I agree with you completely about non-experts who may post I a way that makes a reader assume they are experts. That is how news reporting, in general, has changed the way we get the news.

My request was about the experience people with behavioral health issues deal with supporting the very people tat support them.

Everybody experiences and interprets the world differently (in using the works of depression). My hope s for soulful inquiry to the question posed and ine’s personal experience or observation of it. I am also grateful for references to information from people who are experts.

I believe the value of the posts are sharing personal experience. There are plenty of books to read.

REPLY
@peach414144

this site is good for me because i can vent. there is no family for me and my friends are passing away with age. so sometimes when things are bad i thank you and this site for being here. the latest is: i have been wondering why i have been so very, very depressed lately. so i went hunting on the internet and realized “my anemia is worsening and this can contribute to the sadness.” it has never been this bad before. knowing what i am dealing with is a great help. tomorrow i will cook liver and onions with mashed potatoes. (and beets) have a nice evening to all. peach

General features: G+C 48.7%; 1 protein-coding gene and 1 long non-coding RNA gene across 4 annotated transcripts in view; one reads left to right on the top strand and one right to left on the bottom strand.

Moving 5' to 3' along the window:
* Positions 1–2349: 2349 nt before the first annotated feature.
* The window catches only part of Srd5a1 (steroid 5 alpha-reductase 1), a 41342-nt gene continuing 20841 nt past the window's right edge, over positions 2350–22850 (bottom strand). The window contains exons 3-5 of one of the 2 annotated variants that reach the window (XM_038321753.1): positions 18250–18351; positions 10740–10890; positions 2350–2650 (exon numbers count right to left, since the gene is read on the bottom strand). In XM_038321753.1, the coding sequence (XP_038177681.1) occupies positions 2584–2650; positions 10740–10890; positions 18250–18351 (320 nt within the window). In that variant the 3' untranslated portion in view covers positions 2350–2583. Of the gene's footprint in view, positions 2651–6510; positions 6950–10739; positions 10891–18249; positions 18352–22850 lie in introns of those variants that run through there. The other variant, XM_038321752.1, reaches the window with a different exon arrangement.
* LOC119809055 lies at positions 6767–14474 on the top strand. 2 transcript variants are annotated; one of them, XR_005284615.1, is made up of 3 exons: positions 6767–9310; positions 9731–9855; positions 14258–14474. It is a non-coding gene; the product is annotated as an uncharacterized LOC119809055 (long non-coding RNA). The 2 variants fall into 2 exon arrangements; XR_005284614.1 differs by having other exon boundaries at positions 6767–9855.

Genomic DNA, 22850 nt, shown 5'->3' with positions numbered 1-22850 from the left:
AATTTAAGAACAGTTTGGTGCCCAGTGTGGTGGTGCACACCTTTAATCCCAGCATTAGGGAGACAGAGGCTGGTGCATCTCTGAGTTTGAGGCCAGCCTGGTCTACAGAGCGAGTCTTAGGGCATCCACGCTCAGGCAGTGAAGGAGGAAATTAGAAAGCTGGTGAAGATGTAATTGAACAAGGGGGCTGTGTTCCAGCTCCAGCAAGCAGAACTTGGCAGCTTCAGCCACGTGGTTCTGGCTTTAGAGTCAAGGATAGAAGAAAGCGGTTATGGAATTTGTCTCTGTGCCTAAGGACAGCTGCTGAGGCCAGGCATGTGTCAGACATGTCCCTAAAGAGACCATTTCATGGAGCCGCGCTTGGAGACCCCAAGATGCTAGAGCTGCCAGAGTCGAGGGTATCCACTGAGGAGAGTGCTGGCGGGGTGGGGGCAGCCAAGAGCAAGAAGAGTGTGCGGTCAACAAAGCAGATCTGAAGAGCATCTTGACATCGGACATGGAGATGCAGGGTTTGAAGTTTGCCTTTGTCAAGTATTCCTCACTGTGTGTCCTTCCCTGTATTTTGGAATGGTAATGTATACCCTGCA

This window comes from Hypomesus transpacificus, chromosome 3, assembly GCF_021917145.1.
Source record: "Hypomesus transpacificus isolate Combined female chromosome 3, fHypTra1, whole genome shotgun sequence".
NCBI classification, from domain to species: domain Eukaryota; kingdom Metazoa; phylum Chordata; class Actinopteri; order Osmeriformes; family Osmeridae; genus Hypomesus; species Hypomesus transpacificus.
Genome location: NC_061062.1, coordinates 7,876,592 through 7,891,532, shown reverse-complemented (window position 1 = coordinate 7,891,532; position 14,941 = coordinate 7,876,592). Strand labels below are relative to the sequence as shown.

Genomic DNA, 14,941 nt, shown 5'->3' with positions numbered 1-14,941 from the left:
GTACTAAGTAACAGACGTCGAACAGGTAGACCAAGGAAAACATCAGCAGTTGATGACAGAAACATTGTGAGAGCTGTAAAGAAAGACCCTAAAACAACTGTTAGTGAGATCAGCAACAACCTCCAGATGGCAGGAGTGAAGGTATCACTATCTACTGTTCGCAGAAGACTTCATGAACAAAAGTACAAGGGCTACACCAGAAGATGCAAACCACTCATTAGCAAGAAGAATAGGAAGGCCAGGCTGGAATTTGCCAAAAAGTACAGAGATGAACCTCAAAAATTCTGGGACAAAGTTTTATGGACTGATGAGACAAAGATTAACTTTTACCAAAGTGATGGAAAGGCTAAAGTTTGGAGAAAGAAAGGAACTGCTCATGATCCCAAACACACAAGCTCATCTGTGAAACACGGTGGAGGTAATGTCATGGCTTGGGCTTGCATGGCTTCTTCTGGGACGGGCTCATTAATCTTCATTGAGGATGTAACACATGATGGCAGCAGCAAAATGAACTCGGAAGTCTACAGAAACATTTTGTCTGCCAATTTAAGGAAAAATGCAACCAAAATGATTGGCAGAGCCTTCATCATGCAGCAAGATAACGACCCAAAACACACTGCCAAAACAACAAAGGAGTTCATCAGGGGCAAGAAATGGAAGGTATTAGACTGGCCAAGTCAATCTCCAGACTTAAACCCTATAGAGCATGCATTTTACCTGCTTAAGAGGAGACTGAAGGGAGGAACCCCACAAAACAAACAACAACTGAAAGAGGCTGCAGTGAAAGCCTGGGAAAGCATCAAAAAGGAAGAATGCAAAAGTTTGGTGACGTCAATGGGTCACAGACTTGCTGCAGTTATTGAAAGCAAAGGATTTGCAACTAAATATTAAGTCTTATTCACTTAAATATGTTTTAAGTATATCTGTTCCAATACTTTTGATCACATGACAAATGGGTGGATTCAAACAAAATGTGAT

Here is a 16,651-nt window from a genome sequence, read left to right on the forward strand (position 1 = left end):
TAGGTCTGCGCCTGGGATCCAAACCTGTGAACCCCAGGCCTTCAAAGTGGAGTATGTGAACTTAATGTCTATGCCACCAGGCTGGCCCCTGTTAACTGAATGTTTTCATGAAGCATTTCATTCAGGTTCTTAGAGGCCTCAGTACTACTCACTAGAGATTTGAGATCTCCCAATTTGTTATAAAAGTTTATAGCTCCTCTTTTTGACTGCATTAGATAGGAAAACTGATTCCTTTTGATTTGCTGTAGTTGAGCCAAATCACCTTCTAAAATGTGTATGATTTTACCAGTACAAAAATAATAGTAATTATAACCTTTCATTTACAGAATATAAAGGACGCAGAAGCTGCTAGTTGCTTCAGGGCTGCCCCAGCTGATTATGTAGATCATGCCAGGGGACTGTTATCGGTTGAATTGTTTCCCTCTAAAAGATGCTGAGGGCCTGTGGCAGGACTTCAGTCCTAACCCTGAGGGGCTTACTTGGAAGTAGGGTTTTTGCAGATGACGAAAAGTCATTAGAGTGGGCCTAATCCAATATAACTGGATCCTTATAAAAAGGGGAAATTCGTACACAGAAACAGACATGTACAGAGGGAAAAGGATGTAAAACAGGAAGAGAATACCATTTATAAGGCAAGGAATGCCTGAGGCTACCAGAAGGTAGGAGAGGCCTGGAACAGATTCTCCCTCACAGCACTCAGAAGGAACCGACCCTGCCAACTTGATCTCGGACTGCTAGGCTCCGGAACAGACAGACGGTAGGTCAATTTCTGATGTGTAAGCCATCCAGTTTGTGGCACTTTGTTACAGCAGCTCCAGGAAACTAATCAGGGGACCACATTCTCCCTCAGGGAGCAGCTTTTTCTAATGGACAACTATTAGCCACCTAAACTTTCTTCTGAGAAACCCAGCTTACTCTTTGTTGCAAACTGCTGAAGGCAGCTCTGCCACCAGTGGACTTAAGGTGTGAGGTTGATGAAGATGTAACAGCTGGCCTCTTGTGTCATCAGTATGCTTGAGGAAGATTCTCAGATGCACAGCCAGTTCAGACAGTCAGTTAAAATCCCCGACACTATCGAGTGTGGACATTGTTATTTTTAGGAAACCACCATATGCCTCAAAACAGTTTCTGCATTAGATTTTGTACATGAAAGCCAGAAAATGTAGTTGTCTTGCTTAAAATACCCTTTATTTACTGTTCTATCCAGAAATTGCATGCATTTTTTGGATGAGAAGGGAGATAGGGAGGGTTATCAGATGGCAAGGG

Jump to this post

So true, Vicky, @vsinn2000

Sometimes you need to just to allow your tears to flow.

Teresa

REPLY

@resolve It seems I veered off the question. I apologize for doing so.

REPLY

Hi, @resolve — you’d talked about having major depression come on you suddenly and the challenges you’d seen with parenting and working in the healthcare field to meet their needs when you were facing significant needs of your own. Wondering how things are going with your depression and also with your work and home life in the midst of that?

REPLY

I do not share how severe my depression is with family or friends. Rejection would be their answer. My youngest sister once threatened to have me locked up in a state hospital. I was not suicidal. She does not understand depression and it is not her fault. I do need to be locked a way. She has POA of my medical. I no longer speak with her. Anything negative is “toxic”. She saw a therapist that told her to avoid negative people in her life. It works for her. Her definition of negative is different than mine. People who do not live in nice houses and have money are toxic. There are people like this…
Major depression is something I have learned is best not discussed with family. There is nothing they can do. I “get it”.

REPLY
Please sign in or register to post a reply.
  Request Appointment